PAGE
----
I’m not quite sure when my fondness for a band called The Used started. I seem to remember hearing about a hyped band, from an article in Alternative Press, where producer and Goldfinger founder John Feldman was gushing over this band that he helped get signed to a major label. The Used were comprised of lead singer Bert McCracken, bassist Jeph Howard, drummer Branden Steineckert and guitarist Quinn Allman, and their incredible band chemistry was able to capture early and inescapable magic on their self-titled debut. The first track that I ever heard from The Used was “A Box Full of Sharp Objects” from a Warped Tour compilation, and it became increasingly evident to me that this band demanded to be taken seriously. The lead single from their debut LP was an abrasive, wall of sound effort that captured a punk rock spirit paired with screamo vocals that many other bands would emulate later in our scene. The Used would go on to sell over a million copies in the United States and cement the band’s legacy as one of the emo/punk scene’s primary front-runners.
The record opens in chaos. It features some out of tuned guitar sounds, background noise, and a faint siren that gets increasingly louder as the band finally gears up for their first major artistic statement on “Maybe Memories.” Bert McCracken makes his presence felt early as he goes casually from a scream to clean vocals in the first verse of, “As we trudge along through the mud / And we tried to call it home / But we weren’t alright, not at all / Not for one for one for one second.” It’s still a very moving listening experience and demands to be played loud to experience that energy that The Used bring forth in their epic live performances.
”The Taste of Ink” is a much more accessible single in that it’s based around a fairly simple riff and beat, while building up to the anthemic chorus of, “So here I am, it’s in my hands / And I’ll savor every moment of this / So here I am, alive at last / And I’ll savor every moment of this.” It’s basically a heavy pop song about being self conscious of taking that first dramatic leap forward in becoming the person we’re meant to be. Other early songs in the set like “Bulimic” showcase the personality of McCracken and his ability to control the attention of the listener through his impressive vocal styling and range. Quinn Allman does some really cool riffing in the background of this track that you can hear more clearly through a good pair of headphones. “Say Days Ago” is a similar-sounding song to “Bulimic” with its abrasive guitar tones, and frenetic drumming from Steineckert, and yet the material never gets bogged down in monotony. Quite the opposite, in fact, as The Used were making a name for themselves by stretching the boundaries of what rock, emo, and punk music could become.
The first ballad comes in the form of “Poetic Tragedy,” a crisp guitar-based song that finds McCracken’s lyrics pondering about life’s little contradictions. He sings in the first verse, “The cup is not half empty as pessimists say / As far as he’s sees, nothing’s left in the cup / A whole cup full of nothing for him to indulge / Since the voice of ambition has long since been shut up,” and its clear that his lyrics are well-crafted and tragically beautiful throughout the record. My personal favorite comes in the form of the hard-nosed mid-tempo song “Buried Myself Alive” that features a combination of screamed and clean vocals over some great riffing from Allman. Bassist Jeph Howard also has some great bass lines in this song that are worthy of praise in the pulsating song that marks such an important part of the success of The Used.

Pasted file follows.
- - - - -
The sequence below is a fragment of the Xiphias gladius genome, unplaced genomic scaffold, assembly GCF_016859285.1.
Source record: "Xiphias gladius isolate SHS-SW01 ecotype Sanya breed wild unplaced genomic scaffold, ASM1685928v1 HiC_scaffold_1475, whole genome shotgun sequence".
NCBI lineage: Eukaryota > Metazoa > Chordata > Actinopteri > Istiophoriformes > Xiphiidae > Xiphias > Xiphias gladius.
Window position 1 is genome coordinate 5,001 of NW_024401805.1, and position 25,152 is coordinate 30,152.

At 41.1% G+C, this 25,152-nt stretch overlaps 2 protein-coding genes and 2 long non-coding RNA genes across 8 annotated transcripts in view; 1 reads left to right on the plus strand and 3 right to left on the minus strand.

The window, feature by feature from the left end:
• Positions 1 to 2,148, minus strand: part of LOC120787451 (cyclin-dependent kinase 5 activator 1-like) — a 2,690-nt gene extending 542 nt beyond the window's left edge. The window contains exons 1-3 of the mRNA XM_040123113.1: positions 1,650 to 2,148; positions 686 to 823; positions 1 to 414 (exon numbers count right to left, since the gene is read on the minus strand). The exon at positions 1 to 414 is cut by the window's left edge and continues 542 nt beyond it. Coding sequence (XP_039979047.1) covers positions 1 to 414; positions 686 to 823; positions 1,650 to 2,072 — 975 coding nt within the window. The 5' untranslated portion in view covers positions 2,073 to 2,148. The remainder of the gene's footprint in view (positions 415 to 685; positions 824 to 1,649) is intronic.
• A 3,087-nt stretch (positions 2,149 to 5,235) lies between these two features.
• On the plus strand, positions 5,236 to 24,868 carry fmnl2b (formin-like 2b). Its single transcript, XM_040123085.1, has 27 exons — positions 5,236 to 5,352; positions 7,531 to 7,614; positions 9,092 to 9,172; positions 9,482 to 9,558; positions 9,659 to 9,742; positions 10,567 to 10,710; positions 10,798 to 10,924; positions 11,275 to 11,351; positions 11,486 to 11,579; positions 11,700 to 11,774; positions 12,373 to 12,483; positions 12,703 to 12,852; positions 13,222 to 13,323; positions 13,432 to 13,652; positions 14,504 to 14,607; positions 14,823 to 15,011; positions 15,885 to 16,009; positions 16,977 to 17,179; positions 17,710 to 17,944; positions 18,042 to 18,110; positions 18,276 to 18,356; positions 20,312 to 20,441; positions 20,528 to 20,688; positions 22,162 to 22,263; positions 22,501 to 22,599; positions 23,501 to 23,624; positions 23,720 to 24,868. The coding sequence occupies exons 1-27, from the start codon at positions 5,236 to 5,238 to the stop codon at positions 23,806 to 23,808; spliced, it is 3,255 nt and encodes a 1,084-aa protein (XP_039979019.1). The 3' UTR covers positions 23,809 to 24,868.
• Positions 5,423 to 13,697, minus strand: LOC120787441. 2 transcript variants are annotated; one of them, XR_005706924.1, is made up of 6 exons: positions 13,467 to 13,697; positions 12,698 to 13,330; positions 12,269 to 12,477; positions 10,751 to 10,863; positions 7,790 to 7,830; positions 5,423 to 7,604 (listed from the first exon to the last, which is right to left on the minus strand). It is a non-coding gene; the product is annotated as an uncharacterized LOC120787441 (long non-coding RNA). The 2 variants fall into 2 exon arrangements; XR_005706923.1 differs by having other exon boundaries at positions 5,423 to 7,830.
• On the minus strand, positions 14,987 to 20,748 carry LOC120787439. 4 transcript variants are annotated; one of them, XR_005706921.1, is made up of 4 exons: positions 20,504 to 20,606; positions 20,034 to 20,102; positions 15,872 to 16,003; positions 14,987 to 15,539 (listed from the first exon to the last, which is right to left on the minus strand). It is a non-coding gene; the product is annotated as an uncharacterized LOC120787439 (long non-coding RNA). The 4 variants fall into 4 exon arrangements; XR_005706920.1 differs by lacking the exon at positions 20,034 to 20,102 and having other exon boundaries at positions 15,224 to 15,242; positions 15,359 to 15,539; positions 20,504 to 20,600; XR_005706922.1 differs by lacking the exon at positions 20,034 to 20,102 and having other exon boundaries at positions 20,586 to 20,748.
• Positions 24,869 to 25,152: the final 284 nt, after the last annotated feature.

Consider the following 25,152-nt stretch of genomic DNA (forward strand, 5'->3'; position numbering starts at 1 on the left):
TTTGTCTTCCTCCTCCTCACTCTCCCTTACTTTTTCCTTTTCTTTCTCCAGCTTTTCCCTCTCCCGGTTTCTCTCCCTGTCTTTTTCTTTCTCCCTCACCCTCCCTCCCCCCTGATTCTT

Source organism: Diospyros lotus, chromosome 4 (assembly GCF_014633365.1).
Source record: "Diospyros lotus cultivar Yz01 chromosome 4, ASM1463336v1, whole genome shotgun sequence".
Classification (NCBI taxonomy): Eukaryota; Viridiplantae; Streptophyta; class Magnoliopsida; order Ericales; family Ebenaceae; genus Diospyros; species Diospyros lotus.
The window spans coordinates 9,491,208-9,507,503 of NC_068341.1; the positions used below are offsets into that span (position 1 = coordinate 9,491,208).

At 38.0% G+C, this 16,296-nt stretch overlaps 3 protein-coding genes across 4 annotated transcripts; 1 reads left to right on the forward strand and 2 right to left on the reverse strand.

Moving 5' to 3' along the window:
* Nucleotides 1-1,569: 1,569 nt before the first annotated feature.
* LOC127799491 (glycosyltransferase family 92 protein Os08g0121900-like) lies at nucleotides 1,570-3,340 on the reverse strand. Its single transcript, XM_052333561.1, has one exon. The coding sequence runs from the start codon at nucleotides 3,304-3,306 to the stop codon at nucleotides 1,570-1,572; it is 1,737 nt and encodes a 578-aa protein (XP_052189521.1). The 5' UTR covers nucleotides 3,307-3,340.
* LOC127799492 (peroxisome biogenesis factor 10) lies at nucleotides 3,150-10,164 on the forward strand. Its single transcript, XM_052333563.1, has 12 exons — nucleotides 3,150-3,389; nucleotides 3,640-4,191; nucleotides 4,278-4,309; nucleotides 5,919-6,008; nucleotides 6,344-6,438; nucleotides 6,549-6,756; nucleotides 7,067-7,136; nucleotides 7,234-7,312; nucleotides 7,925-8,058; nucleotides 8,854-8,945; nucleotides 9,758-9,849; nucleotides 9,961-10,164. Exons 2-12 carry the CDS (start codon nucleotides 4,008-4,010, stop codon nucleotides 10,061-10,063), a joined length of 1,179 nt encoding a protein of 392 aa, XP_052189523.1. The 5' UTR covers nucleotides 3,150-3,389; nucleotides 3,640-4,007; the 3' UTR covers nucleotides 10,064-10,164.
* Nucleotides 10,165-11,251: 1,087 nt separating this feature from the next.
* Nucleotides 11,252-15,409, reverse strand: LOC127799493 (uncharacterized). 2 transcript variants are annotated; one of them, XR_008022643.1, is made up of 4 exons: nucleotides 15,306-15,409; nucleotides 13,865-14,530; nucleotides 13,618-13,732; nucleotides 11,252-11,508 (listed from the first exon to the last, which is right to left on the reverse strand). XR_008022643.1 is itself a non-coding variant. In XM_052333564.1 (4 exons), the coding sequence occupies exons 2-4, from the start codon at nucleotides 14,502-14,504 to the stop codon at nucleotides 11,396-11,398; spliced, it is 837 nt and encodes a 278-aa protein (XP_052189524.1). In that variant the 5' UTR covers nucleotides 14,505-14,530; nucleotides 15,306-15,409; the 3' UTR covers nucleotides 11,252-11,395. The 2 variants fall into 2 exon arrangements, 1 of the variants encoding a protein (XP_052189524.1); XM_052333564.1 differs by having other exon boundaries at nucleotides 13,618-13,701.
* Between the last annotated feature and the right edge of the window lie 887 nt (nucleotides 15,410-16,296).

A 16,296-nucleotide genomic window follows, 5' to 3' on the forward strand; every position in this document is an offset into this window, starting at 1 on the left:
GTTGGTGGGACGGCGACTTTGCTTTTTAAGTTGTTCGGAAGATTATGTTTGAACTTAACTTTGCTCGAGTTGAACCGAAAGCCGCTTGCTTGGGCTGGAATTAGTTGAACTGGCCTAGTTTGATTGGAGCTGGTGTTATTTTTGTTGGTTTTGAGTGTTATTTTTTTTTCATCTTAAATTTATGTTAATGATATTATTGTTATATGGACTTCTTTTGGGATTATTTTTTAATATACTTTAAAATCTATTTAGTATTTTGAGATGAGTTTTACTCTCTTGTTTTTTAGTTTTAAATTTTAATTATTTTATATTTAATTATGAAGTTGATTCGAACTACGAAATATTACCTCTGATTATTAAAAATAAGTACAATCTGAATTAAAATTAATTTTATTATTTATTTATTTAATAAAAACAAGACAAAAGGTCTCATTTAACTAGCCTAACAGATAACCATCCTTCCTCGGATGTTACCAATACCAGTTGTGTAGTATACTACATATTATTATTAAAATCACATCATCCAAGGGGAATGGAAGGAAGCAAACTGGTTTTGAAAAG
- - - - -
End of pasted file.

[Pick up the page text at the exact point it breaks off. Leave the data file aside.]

The second ballad, “Blue and Yellow,” features some of my favorite lyrics in the set as McCracken sings softly in the chorus, “Should’ve done something but I’ve done it enough / By the way your hands were shaking / Rather waste some time with you / Should’ve said something but I’ve said it enough / By the way my words were faded / Rather waste some time with you.” It’s a nice admission to hear someone declare their love for a person close to them and decide where they’d best place their time and efforts. Things continue to get interesting and turned on their head with “Greener With The Scenery,” which I’m always reminded of the studio video footage that showed band members throwing pots and pans at Bert as he recorded his screams on the bridge. You can actually hear a lot of this background noise as you re-listen to these frantic screams, and it speaks to the creativity of producer John Feldman in getting this type of performance from the front-man.
”Noise and Kisses” is another great song that is largely built around the chemistry between Allman and McCracken and showcases just how in tune they are to each other’s strengths as musicians. “On My Own,” on the other hand, allows the audience to take a quick breather and sing along to McCracken’s every vocal before the blistering closer of “Pieces Mended.” Songs like the album closer and the hidden track “Choke Me,” would give clues as to where The Used would take their sound on the albums that would follow in their storied and treasured discography. Probably my fondest memory of this album cycle was meeting Bert and Quinn and different album signing opportunities and telling them just how big of an impact their music was having on my personal development. Watching the band take up and comers on tour with them, including a little band called My Chemical Romance, showed me just how big The Used were capable of becoming. They certainly didn’t let these core opportunities go to waste, and would cement their legacy through their creative records that have stood the test of time.